We'll be at Albacon (or at least, on the way) when you read this. Getting ready for the con makes me ponder what it is that I like about science fiction conventions.
When I first started going to cons (1974), the world was different. Even more than today, conformity was a major social force. Cons were (and are) an ideal place for nonconformists. (My sister-in-law walked into her first con, looked around, and said, "So here's where all the hippies went.")
For anyone on the autistic spectrum, cons offer a more comfortable environment. The social structures are generally set up for the convenience of auties: behaviors like stimming, perseveration, and social clumsiness are considered normal. Fans have enormous concern for accessibility and low tolerance for sensory overload. There's always someplace quiet to retreat, and no one will make you feel bad about doing so.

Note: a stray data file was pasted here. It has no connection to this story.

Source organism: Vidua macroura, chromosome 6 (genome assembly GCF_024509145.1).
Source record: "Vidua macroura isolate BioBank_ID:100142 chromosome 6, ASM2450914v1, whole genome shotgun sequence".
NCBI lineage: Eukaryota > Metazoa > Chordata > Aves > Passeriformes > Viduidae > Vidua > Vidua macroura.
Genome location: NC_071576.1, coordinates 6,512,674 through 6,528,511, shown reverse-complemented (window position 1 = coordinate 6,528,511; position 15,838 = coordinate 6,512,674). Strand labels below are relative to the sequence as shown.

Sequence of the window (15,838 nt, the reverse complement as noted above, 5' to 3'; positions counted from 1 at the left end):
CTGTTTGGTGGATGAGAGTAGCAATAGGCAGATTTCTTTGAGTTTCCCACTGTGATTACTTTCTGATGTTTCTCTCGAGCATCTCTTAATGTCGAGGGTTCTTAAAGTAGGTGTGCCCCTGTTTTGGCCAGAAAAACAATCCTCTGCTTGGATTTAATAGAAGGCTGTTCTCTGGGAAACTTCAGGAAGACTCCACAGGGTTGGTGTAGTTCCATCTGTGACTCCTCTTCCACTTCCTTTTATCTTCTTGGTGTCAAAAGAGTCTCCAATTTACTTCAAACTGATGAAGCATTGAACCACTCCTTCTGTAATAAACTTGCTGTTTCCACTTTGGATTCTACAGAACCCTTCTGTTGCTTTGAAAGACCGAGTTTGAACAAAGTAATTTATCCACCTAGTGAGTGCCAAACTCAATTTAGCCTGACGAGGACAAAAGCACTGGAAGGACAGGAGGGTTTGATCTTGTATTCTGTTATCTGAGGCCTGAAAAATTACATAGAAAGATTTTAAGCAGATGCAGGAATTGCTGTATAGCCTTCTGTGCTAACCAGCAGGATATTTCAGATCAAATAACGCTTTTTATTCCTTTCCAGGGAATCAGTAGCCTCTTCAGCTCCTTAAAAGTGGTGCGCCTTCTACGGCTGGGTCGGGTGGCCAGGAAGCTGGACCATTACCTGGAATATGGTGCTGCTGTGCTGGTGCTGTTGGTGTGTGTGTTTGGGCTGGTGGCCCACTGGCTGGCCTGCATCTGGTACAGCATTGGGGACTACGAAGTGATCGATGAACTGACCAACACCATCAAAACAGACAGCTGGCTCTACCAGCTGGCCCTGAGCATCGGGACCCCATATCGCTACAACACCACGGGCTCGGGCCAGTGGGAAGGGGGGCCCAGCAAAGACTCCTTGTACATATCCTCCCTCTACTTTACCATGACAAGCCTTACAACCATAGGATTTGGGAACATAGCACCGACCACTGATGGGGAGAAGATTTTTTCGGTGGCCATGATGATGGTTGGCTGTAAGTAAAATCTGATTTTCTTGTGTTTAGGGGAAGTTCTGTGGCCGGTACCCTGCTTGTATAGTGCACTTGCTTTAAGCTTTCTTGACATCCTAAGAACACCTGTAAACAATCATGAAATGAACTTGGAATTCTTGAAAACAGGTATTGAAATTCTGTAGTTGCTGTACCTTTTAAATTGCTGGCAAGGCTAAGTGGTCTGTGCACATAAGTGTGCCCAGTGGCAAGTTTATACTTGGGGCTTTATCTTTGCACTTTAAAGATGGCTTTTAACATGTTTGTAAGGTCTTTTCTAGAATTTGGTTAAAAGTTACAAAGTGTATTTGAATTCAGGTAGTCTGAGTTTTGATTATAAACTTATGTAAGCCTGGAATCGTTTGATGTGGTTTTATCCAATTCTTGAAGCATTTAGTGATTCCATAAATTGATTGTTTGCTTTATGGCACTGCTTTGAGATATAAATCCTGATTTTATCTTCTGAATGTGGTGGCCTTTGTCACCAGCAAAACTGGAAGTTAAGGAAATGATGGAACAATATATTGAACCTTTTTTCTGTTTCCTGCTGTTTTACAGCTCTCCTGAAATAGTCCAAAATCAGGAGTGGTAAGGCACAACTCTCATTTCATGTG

Cons are intellectually stimulating. No matter what your interest, you're guaranteed to find someone to talk about it with. The panels and presentations are usually thought-provoking, the participants generally brilliant and well-informed.
The dealer's room is a great place to find stuff you want to acquire, and the art show almost always has a wide range of great art on display. You can even buy original art if you wish.
It's for all these reasons, and more, that I stepped into my first con and felt instantly that I'd found a place where I belonged. Now, 43 years and hundreds of cons later, I haven't changed my mind.